The Pittsburgh Ballet Theater will bring a preview of the Cinderella to the Carnegie Library Children’s Department on Saturday, April 6 at 2:00 PM. They dance a version based on the one most of us know the best, first published by Perrault in 1697. But since the first-known Cinderella was recorded in ninth century China, over a thousand versions have mesmerized readers with their promise of rewards for the downtrodden and virtuous.
From country to country and imagination to imagination, they vary between whether Cinderella is the daughter of a rich merchant or slave (Egyptian). Whether she asks her father to remarry (Mexico, Middle East) or he is duped into it. In some versions, she is helped by a fish (Middle East); frog, birds and a bull (Korean) or crocodile (Indonesia). She wears a cloak made of kingfisher feathers (China), a kimono red as sunset (Japan), diamond anklets (India), gold sandals (Iraq) or Penny Loafers (Cinder Edna—American contemporary).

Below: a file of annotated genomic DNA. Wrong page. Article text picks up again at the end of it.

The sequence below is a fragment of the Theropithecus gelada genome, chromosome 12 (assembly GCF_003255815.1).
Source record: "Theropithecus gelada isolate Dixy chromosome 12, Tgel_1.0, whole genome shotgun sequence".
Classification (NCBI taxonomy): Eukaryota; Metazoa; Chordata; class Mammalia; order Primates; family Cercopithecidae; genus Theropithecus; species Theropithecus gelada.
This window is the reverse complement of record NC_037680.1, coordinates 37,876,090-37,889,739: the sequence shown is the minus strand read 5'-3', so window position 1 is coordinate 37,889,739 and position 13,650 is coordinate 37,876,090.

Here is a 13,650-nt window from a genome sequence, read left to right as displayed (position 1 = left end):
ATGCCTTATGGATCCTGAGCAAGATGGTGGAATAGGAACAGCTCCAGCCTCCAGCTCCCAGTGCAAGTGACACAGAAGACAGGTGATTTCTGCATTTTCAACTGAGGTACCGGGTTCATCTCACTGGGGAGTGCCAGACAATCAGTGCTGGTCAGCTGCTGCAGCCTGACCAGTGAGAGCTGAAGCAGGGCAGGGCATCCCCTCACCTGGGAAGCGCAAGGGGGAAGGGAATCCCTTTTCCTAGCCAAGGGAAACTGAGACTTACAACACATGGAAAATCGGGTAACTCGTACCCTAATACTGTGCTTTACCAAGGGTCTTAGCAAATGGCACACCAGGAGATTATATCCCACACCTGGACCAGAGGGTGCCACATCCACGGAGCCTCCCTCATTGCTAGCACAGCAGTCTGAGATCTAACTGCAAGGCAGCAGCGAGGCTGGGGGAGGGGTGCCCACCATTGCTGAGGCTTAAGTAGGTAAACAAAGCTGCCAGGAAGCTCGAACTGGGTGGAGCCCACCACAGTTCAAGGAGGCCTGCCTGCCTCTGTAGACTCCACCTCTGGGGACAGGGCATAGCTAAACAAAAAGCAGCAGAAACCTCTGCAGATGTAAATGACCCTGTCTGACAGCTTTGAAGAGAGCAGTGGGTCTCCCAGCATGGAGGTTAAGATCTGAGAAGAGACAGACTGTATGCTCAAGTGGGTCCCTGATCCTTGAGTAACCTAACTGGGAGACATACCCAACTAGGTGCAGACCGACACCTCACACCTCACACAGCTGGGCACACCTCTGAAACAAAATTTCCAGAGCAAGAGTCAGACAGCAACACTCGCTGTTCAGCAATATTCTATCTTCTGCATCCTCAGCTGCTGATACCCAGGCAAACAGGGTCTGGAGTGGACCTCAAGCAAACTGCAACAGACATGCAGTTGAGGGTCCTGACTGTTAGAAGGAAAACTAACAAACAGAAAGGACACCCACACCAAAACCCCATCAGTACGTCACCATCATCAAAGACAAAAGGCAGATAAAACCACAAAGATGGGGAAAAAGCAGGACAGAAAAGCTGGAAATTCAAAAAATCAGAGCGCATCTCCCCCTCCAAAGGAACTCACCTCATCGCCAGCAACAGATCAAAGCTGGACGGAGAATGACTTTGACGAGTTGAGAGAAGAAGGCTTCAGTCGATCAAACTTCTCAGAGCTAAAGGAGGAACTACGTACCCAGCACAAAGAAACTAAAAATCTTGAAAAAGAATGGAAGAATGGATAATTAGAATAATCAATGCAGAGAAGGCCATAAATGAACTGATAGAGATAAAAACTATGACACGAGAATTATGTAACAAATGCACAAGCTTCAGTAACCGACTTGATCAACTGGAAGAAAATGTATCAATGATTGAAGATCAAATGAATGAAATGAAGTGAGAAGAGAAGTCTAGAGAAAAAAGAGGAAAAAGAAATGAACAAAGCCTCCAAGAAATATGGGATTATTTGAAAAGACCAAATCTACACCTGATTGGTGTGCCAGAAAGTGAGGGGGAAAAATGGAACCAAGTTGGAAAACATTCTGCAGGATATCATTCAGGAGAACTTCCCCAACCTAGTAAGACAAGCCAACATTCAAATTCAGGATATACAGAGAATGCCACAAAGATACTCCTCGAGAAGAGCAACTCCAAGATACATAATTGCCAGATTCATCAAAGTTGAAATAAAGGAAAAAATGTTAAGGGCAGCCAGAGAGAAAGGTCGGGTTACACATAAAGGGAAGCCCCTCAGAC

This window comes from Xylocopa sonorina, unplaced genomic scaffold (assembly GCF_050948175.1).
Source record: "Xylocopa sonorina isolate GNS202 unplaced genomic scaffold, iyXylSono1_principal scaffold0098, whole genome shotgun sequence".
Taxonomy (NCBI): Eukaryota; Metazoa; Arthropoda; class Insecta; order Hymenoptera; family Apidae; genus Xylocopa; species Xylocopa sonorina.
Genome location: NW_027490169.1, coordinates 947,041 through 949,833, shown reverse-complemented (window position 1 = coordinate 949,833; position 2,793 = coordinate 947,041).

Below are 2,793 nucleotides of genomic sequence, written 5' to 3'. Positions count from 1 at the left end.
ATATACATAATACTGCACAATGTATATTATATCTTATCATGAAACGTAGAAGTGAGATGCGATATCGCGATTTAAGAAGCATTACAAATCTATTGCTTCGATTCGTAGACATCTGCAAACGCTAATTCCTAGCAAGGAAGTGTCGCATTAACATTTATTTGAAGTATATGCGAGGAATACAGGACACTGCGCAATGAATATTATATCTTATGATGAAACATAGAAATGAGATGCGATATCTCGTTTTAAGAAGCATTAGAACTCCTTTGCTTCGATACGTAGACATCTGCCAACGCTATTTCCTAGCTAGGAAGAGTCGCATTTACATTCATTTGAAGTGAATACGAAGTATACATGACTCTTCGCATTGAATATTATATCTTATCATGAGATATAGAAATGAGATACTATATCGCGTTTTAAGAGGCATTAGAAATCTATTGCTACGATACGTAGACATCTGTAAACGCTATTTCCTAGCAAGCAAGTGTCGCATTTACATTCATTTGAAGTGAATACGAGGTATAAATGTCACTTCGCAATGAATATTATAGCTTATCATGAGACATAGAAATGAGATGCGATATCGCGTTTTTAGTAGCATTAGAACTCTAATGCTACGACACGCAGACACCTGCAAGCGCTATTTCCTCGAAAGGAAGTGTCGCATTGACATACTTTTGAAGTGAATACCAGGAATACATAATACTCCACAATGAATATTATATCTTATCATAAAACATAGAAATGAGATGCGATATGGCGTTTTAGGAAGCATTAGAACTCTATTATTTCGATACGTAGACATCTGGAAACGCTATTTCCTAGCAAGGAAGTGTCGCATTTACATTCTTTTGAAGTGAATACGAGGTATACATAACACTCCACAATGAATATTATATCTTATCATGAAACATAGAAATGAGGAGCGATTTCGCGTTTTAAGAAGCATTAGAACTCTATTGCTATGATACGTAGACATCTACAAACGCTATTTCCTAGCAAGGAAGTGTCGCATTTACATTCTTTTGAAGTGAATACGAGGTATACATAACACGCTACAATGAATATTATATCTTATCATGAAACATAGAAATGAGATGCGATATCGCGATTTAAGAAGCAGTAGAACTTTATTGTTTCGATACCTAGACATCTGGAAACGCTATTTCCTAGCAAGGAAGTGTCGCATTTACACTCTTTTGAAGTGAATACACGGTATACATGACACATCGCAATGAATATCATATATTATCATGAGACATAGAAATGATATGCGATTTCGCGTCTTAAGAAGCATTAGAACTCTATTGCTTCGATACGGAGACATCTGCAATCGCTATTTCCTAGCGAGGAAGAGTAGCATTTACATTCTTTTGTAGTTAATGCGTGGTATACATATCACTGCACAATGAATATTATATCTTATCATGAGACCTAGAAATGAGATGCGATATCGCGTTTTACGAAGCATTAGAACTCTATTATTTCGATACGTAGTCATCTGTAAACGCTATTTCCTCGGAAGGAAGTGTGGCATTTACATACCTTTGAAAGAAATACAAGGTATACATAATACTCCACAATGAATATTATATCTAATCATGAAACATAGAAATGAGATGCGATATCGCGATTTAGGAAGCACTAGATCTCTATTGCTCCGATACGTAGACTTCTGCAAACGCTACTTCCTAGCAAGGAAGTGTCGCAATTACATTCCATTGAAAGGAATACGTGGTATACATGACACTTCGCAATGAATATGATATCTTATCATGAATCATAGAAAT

Among my favorites is The Golden Sandal by Rebecca Hickox, a Middle Eastern Version, partly because of the whimsical illustrations by Will Hillenbrand.
I’m also fond of Glass Slipper, Gold Sandal which weaves variations from many nations into a seamless whole.
Poems from all the major characters tell Cinderella’s story in If the Shoe Fits. Not only do the poems capture the characters’ voices but their feelings and observations.
Nancy Wilson’s Cinderella’s Dress tells a lyrical story from the perspective of magical magpies.
Ella Enchanted, a wonderful novel by Gail Carson Levin, is also a charmer. Under a spell from an evil fairy, Ella must obey what anyone tells her, even if it’s a nasty ogre looking for its next meal. She’s able to resist but resisting wears her out. She runs away from the charm school where she’s abused by her stepsisters. Adept at translating and speaking the language of other creatures, she ends up on an adventure hunting ogres with the prince.
We have a page detailing variants. Waltz through a few or several and have a ball.